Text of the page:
Finally, we are meant to just assume that everyone on the list is there because there is some genuine need for the police to stop them. They don't tell us anything about how accurate and up to date their data is. Sure, they may identify 7 out of 10 people they're looking for but if those people aren't actually wanted by police then the efficacy of the facial recognition system is greatly diminished. GIGO.

Addendum: finally finally, there's no comparison given for this facial recognition system against other methods such as, you know, giving coppers a bunch of mugshots or even just randomly stopping people and fingerprinting them.

This is also a system for GPs, right? UK doctors seek clarity over Health dept's £40m single sign-on funding


Re: WTF are they doing ?

My phone and laptop have automatically connected themselves to Eduroam networks at other unis all over the U.K. and also in Germany. It’s not always welcome as the phone sometimes decides to stop using 4G when it can see a weak Eduroam hotspot at some educational establishment or another a mile or so away.

Apple calls BS on FBI, AG: We're totally not dragging our feet in murder probe iPhone decryption. PS: No backdoors


Re: Hypocrites

Applauding Apple’s stance against the US doesn’t preclude one from deploring its actions vis-à-vis China.

Black Helicopters

US Government : “Don’t buy Huawei products. They have a government mandated back door to spy on you”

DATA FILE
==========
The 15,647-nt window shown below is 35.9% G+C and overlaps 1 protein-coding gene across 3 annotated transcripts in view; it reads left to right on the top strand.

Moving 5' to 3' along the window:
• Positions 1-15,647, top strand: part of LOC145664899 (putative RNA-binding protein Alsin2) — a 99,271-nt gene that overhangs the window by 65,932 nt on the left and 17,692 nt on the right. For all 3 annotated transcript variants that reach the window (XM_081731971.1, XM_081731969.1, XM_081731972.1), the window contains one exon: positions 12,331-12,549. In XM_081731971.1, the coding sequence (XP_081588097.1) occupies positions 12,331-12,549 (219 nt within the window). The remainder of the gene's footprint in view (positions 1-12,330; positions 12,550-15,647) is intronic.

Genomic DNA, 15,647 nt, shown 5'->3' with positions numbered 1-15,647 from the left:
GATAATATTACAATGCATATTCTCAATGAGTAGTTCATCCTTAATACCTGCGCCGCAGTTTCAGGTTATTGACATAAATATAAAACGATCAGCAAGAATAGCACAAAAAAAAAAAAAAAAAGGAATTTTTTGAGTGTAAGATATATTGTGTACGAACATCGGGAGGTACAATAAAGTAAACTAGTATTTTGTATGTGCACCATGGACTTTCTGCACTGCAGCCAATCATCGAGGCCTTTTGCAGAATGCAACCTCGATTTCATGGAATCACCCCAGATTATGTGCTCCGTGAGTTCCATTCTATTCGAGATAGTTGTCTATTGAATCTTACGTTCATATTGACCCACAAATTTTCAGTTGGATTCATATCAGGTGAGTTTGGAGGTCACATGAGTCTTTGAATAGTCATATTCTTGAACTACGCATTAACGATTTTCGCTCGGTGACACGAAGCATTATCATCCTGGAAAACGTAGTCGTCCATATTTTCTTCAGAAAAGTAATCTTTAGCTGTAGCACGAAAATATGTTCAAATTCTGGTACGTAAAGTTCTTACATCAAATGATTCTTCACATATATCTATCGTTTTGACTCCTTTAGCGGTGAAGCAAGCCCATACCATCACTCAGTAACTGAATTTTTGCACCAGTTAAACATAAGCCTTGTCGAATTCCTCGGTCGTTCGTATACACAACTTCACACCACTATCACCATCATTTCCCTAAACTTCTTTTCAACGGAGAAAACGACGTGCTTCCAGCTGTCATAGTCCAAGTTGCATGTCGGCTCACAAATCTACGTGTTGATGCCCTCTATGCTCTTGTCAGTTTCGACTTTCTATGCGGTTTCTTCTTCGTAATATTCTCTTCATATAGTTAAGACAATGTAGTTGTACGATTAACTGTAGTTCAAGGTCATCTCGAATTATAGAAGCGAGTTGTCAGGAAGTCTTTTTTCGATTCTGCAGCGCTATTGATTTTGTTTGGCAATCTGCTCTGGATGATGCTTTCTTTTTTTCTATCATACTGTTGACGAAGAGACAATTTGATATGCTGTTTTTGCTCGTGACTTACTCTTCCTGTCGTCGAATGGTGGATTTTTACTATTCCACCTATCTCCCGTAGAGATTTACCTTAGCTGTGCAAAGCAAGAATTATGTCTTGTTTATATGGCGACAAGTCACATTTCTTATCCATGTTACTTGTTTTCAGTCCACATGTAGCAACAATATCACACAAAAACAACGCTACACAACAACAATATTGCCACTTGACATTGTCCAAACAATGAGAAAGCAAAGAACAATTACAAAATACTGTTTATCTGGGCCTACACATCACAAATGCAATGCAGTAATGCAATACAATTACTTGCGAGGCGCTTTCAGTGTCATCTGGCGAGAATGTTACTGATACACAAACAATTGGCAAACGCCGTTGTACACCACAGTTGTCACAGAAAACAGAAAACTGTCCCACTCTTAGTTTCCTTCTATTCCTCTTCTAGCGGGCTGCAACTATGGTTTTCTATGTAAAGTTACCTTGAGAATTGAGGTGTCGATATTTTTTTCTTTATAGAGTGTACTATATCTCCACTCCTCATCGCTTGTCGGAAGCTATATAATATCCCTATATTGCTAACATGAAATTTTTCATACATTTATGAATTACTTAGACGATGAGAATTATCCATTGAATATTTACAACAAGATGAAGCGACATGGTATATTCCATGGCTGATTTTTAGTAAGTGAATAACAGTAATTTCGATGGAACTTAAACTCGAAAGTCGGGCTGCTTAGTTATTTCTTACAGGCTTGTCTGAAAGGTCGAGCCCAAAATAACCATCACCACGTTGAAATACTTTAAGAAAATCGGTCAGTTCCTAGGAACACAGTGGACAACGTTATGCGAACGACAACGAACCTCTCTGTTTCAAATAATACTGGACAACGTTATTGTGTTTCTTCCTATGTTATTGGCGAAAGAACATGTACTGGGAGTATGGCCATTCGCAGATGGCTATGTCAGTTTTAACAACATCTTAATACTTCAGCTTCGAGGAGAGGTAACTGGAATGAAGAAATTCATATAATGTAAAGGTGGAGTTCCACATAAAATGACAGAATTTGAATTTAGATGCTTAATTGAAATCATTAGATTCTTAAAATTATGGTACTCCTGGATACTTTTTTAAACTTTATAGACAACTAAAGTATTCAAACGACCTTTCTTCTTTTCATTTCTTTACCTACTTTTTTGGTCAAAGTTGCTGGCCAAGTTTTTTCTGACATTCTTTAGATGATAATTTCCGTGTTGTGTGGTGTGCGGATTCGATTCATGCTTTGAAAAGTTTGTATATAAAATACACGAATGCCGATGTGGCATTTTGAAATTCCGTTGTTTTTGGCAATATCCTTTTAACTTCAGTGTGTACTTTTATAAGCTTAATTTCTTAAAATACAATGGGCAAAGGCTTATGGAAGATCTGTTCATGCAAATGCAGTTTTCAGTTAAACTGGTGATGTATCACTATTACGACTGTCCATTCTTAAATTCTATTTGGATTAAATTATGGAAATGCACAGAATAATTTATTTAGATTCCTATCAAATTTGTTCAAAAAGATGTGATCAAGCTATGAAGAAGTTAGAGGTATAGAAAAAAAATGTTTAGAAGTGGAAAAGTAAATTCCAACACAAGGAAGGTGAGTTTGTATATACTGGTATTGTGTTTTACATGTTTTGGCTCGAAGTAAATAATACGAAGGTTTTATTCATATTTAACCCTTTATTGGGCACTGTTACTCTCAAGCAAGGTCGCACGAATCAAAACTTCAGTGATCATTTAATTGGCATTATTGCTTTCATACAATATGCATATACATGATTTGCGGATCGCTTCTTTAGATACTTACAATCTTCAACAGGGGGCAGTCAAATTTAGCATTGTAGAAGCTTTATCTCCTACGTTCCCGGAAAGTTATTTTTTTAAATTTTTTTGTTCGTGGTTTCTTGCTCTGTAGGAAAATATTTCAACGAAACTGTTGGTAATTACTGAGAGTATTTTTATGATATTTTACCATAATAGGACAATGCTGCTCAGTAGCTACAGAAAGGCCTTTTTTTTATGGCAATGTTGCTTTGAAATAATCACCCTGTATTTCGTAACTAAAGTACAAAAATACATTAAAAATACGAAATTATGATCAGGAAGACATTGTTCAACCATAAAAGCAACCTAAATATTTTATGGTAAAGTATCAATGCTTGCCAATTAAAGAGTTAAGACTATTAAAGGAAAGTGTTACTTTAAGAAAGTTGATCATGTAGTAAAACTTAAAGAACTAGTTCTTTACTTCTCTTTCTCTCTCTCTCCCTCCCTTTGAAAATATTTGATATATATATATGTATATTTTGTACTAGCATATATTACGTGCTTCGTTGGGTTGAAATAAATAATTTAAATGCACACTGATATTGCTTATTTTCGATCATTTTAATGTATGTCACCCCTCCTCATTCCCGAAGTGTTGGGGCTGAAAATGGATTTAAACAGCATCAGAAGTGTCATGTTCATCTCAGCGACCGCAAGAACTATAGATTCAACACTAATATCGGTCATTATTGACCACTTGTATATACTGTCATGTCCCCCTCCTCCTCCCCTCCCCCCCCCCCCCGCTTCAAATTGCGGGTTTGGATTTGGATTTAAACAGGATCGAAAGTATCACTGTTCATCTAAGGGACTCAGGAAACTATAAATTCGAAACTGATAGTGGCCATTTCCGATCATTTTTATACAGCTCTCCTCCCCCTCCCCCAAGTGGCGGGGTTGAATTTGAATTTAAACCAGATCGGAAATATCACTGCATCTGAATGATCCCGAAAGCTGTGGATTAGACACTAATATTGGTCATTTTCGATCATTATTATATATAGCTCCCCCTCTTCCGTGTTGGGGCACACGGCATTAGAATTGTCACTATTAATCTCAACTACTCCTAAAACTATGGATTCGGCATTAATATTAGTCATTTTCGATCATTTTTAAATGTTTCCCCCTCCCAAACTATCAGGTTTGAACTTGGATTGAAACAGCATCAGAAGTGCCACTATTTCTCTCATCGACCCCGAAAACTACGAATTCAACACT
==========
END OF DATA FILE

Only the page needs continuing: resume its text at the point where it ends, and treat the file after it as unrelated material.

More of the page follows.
Also US Government : “Buy our American products with a government mandated back door to spy on you”

Microsoft wields ML to catch child predators, city drops 7-year facial-recognition experiment after no arrests...


A network of 1,300 cameras embedded on smartphones and tablets manipulated by staff recorded over 65,000 faces from 2012 to 2019.

Did they just stop because they were using a 16 bit integer to count the faces and it was about to overrun?

We won't CU later: New Ofcom broadband proposals mull killing off old copper network


Re: A Pedant comments...

I'm glad to see I'm not the only one with this almost unique brand of pedantry

Sir John Redwood backs IR35 campaign, notes review would have to start 'immediately' before new off-payroll working rules kick in


Re: let the shafting begin

Has Boris Johnson published that report on Russian interference, the one he blocked before the election but promised would be released afterwards? I must have missed it. Maybe Dominic Cummings' russian handlers decided best to keep it under wraps.

It was approved for release almost immediately after the election - odd that isn't it? We still have to wait for the technicality of the appropriate committee being reconstituted before we get to see what has been allowed out unredacted.


Re: Dear Vulcan

Just imagine what he could have achieved if he'd been doing something worthwhile all that time. He could have fixed global warming or something.

This week, we give thanks to Fortinet for reminding us what awful crypto with hardcoded keys looks like


Or dates of birth

London cops seeking £600m mega IT contract to knock 'towers' sprawl into 'one throat to choke'


MPS awarded its contracts to Atos, BT, DXC and Accenture.

Yeah, I think I can see why this didn't work.

I'm still not that Gary, says US email mixup bloke who hasn't even seen Dartford Crossing


Re: TV

oddly shaped vegetables

Actually we prefer the term "commentards"